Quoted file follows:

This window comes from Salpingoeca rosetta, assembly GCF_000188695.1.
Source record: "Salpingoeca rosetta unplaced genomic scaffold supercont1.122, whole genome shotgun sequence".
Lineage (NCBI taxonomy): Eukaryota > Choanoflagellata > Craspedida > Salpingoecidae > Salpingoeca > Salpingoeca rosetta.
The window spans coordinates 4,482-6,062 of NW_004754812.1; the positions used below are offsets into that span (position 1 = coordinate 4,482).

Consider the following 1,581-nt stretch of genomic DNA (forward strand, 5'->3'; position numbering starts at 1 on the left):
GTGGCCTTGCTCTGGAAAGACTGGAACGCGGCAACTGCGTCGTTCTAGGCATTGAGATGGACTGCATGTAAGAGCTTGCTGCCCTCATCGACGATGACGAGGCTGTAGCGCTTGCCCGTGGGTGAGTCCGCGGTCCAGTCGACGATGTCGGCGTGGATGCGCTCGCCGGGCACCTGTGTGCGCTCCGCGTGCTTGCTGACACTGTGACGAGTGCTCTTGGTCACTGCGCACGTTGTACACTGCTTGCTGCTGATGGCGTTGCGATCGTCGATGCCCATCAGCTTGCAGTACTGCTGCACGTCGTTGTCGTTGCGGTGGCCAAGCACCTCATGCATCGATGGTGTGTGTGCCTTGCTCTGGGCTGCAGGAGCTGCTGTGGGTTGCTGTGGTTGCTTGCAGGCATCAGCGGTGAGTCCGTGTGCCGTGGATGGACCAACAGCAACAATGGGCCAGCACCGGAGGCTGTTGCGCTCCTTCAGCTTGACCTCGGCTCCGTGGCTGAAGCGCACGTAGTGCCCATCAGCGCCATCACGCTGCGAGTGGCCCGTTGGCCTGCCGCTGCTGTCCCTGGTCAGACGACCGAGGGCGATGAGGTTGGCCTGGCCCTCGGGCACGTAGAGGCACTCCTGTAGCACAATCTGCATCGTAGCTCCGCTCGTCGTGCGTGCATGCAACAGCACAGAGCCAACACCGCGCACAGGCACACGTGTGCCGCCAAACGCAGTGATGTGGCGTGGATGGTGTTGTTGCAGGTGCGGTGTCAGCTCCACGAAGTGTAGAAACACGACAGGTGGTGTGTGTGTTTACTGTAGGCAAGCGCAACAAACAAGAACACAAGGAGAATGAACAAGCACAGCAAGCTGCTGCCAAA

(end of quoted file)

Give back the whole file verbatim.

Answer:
This window comes from Salpingoeca rosetta, assembly GCF_000188695.1.
Source record: "Salpingoeca rosetta unplaced genomic scaffold supercont1.122, whole genome shotgun sequence".
Lineage (NCBI taxonomy): Eukaryota > Choanoflagellata > Craspedida > Salpingoecidae > Salpingoeca > Salpingoeca rosetta.
The window spans coordinates 4,482-6,062 of NW_004754812.1; the positions used below are offsets into that span (position 1 = coordinate 4,482).

Consider the following 1,581-nt stretch of genomic DNA (forward strand, 5'->3'; position numbering starts at 1 on the left):
GTGGCCTTGCTCTGGAAAGACTGGAACGCGGCAACTGCGTCGTTCTAGGCATTGAGATGGACTGCATGTAAGAGCTTGCTGCCCTCATCGACGATGACGAGGCTGTAGCGCTTGCCCGTGGGTGAGTCCGCGGTCCAGTCGACGATGTCGGCGTGGATGCGCTCGCCGGGCACCTGTGTGCGCTCCGCGTGCTTGCTGACACTGTGACGAGTGCTCTTGGTCACTGCGCACGTTGTACACTGCTTGCTGCTGATGGCGTTGCGATCGTCGATGCCCATCAGCTTGCAGTACTGCTGCACGTCGTTGTCGTTGCGGTGGCCAAGCACCTCATGCATCGATGGTGTGTGTGCCTTGCTCTGGGCTGCAGGAGCTGCTGTGGGTTGCTGTGGTTGCTTGCAGGCATCAGCGGTGAGTCCGTGTGCCGTGGATGGACCAACAGCAACAATGGGCCAGCACCGGAGGCTGTTGCGCTCCTTCAGCTTGACCTCGGCTCCGTGGCTGAAGCGCACGTAGTGCCCATCAGCGCCATCACGCTGCGAGTGGCCCGTTGGCCTGCCGCTGCTGTCCCTGGTCAGACGACCGAGGGCGATGAGGTTGGCCTGGCCCTCGGGCACGTAGAGGCACTCCTGTAGCACAATCTGCATCGTAGCTCCGCTCGTCGTGCGTGCATGCAACAGCACAGAGCCAACACCGCGCACAGGCACACGTGTGCCGCCAAACGCAGTGATGTGGCGTGGATGGTGTTGTTGCAGGTGCGGTGTCAGCTCCACGAAGTGTAGAAACACGACAGGTGGTGTGTGTGTTTACTGTAGGCAAGCGCAACAAACAAGAACACAAGGAGAATGAACAAGCACAGCAAGCTGCTGCCAAA